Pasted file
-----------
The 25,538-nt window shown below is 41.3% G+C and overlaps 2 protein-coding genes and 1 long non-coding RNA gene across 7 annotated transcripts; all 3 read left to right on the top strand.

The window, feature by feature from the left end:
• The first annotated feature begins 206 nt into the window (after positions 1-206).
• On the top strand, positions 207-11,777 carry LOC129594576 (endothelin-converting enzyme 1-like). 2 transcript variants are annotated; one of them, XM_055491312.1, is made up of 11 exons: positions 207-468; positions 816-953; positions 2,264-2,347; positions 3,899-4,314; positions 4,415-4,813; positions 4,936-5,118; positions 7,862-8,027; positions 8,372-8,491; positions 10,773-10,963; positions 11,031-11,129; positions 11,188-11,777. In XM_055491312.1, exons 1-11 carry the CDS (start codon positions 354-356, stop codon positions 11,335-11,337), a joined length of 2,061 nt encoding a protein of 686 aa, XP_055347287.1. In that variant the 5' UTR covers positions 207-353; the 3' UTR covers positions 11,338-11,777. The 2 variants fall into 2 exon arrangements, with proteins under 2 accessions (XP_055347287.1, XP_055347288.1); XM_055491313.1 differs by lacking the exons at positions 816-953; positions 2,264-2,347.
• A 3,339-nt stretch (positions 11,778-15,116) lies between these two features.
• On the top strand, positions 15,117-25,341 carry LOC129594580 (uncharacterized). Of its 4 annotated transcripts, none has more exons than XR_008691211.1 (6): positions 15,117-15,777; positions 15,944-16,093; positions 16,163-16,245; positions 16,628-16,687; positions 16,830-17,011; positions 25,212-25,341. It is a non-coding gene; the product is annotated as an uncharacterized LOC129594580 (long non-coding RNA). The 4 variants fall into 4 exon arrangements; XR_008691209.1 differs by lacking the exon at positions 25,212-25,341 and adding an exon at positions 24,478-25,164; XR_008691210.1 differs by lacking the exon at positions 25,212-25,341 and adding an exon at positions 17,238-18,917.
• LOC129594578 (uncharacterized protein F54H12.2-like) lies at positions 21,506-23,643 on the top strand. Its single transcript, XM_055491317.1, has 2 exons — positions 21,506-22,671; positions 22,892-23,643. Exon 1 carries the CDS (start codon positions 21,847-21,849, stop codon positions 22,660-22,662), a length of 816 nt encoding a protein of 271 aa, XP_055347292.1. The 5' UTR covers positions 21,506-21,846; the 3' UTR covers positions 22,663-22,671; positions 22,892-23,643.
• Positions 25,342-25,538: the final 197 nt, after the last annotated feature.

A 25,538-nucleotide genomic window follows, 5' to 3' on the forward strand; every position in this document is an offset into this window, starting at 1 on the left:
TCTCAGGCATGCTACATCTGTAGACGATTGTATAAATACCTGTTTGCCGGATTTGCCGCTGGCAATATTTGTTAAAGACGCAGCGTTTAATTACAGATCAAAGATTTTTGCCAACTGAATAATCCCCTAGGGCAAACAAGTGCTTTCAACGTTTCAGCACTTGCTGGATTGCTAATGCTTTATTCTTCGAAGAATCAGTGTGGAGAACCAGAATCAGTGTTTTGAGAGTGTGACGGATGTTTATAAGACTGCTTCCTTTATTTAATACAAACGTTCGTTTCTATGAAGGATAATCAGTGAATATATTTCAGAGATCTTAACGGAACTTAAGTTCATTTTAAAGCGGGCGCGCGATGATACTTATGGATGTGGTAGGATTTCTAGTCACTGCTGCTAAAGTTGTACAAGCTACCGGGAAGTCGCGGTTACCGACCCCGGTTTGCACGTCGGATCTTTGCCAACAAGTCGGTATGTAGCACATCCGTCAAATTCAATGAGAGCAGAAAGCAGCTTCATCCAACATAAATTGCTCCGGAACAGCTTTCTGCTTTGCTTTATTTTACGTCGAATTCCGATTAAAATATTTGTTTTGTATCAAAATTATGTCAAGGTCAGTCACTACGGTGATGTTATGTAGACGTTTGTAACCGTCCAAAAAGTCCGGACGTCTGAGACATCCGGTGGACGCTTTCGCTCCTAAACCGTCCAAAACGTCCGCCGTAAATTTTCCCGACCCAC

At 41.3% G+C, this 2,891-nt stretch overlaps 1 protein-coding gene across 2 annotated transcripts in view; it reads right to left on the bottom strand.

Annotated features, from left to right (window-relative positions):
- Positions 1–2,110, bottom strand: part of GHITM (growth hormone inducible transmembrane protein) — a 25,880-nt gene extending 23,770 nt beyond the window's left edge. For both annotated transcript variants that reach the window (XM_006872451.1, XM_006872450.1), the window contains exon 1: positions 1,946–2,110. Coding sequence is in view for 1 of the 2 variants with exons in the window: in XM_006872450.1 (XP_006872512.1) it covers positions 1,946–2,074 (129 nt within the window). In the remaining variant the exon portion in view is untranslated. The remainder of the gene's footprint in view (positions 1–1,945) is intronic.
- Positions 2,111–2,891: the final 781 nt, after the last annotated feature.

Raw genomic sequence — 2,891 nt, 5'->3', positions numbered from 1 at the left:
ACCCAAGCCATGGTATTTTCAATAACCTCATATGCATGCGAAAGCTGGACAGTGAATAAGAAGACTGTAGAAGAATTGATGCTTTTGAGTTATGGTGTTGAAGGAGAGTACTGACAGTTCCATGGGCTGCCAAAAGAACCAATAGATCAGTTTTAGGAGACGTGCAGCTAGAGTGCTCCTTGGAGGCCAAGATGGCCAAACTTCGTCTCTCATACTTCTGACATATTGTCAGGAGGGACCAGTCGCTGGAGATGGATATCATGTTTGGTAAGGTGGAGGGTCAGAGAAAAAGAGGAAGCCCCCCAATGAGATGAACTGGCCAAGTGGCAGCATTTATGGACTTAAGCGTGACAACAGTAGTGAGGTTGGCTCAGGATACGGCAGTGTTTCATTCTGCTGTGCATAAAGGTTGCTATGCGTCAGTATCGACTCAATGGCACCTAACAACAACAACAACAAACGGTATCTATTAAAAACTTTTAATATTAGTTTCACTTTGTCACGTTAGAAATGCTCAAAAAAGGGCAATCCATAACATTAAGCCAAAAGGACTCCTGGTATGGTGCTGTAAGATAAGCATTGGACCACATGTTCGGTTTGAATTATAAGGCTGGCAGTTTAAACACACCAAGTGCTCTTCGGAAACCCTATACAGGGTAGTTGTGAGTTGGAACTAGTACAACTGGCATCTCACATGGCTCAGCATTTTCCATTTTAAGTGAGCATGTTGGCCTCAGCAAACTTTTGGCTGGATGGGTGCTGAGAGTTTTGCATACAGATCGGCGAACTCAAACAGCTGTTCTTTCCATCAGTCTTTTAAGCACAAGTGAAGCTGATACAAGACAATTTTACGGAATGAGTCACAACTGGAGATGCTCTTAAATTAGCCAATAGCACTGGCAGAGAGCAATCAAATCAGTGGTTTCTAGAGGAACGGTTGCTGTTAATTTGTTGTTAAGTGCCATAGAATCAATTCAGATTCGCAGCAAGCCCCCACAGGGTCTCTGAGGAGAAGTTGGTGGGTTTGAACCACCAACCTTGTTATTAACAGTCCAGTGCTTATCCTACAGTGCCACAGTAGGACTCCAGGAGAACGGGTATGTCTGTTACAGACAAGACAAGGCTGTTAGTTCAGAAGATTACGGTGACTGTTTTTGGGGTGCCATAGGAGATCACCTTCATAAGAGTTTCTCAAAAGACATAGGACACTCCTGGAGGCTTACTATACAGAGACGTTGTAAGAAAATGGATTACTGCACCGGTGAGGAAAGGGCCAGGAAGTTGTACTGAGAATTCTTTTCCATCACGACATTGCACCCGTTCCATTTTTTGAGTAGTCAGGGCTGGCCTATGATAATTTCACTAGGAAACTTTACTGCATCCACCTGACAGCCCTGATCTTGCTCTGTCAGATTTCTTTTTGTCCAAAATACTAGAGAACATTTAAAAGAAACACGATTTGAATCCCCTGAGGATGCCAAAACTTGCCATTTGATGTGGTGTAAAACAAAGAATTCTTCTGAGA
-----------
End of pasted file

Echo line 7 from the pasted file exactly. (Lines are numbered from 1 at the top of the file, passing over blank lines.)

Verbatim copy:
• LOC129594578 (uncharacterized protein F54H12.2-like) lies at positions 21,506-23,643 on the top strand. Its single transcript, XM_055491317.1, has 2 exons — positions 21,506-22,671; positions 22,892-23,643. Exon 1 carries the CDS (start codon positions 21,847-21,849, stop codon positions 22,660-22,662), a length of 816 nt encoding a protein of 271 aa, XP_055347292.1. The 5' UTR covers positions 21,506-21,846; the 3' UTR covers positions 22,663-22,671; positions 22,892-23,643.